It’s Time to Meet the Other Zelinsky: A Review of Misha Zelinsky’s The Sun Will Rise by Nicole Yurcaba

After Russia’s full-scale invasion began, global audiences everywhere became very familiar with Ukrainian president Volodymyr Zelenskyy. Zelenskyy’s fearlessness and courage inspired support for Ukraine’s survival and her people among many who had, prior to 2022, never even heard of Ukraine. However, what many do not know is that there is another, just as admirable, person bearing the same (but, yes, spelled differently) surname as Ukraine’s president—journalist Misha Zelinsky, a leading expert on the global rise of authoritarianism who spent 2022 and 2023 covering the war from inside Ukraine. Zelinsky’s book The Sun Will Rise, inspired by real events that happened in Ukraine, is sure to gain the other Zelinsky a wide readership and establish him as a thoughtful voice in the ever-evolving realm of Ukrainian literature focusing on the full-scale invasion.

The Sun Will Rise follows the brave heroine Oksana Shevchenko, who watches as those known as the Occupiers, who enter the city of Heryvin under the direction of the young, ruthless Mikhailovich. Mikhailovich forces Oksana and her Union comrades to begin operating the local power plant under their direction, despite the power plant’s lack of personnel. However, Oksana is not the only brave, stalwart character readers meet in Zelinsky’s novel. They cross paths with Elena, the school principal who lost her husband and her son in the war and knows the true cost of the Homeland’s freedom. They learn a lesson about patriotism from young Katya, who risks her own life to share her love of the homeland with others, and they witness a grandmother’s innovative trickery carried out using an usual weapon—a few bowls of borsch. It is this wide, distinctive cast of characters that not only etch the plot of Zelinsky’s novel into readers’ minds but also remind readers of real-life Ukrainian heroes who accomplished the unthinkable in the face of an evil dictator’s masterplan.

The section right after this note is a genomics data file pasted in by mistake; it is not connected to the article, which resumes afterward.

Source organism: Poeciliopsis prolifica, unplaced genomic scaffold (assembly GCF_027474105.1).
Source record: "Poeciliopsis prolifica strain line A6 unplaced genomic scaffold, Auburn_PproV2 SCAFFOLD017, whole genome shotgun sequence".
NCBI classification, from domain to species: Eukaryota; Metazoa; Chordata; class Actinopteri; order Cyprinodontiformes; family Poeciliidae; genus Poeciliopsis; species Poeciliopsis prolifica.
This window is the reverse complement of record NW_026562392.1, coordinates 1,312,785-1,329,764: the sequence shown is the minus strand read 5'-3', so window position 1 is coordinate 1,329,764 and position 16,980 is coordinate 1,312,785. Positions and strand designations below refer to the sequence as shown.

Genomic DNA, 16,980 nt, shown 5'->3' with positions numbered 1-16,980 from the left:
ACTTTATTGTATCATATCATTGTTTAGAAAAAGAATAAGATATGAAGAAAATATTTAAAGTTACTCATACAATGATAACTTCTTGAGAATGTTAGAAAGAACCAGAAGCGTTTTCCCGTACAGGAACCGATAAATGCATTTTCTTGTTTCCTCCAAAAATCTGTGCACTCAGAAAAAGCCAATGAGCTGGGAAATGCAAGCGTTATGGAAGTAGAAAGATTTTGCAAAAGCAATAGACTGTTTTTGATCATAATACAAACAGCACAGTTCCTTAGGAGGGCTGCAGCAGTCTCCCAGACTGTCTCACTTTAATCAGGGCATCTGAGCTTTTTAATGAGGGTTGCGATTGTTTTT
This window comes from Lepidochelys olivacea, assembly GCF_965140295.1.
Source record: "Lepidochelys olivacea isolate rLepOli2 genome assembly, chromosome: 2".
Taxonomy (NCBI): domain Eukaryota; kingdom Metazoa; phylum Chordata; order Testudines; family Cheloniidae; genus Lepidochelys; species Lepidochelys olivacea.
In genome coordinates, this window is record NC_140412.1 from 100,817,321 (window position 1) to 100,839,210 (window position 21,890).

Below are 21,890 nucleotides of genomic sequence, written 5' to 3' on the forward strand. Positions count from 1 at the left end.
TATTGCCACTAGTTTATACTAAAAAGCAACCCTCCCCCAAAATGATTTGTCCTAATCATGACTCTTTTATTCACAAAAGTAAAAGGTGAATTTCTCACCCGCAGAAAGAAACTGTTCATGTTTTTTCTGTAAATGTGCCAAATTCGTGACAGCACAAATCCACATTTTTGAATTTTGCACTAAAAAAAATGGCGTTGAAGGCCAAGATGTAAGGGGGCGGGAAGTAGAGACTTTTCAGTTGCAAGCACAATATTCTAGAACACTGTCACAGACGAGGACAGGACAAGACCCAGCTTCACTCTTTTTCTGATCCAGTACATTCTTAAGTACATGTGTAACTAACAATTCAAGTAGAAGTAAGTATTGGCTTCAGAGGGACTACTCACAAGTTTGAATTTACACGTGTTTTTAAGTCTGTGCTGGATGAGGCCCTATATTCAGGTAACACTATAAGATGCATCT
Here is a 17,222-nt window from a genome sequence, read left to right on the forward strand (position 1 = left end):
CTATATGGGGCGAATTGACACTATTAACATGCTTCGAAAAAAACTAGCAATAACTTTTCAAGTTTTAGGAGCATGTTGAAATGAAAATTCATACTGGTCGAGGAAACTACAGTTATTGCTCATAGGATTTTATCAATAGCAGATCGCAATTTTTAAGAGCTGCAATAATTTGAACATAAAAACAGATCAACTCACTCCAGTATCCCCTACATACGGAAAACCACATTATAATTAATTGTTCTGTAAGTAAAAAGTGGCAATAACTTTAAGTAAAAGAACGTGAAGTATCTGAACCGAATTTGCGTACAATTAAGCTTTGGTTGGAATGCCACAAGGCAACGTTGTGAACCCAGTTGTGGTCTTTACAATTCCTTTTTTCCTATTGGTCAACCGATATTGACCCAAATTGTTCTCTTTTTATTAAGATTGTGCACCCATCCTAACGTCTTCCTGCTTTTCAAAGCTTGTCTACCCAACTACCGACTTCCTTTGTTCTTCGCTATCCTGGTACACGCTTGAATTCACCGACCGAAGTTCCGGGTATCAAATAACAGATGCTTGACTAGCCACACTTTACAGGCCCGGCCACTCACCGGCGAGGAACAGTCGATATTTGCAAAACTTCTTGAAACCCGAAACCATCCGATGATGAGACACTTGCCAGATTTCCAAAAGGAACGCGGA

Part of the allure of Zelinsky’s novel is Zelinsky’s own writing approach. Rather than outright name the aggressor as Russia and the homeland as Ukraine, they are renamed as “the Motherland” and “the Homeland.” An incident—simply referred to as “The Accident”—is implicative of the 1986 Chornobyl Nuclear Power Plant disaster. Even the Homeland’s flag—a combination of yellow and blue—is an inverted version of the real Ukrainian flag of blue (representing the sky) over yellow (symbolizing Ukraine’s golden wheat). These inversions and linguistic minimalizations do not diminish the novel’s testaments to Ukrainian bravery or the Ukrainian people’s fortitude. Instead, it creates an Orwellian tone throughout the novel that works in an allegorical manner to highlight the actual brutality which inspired the novel’s events.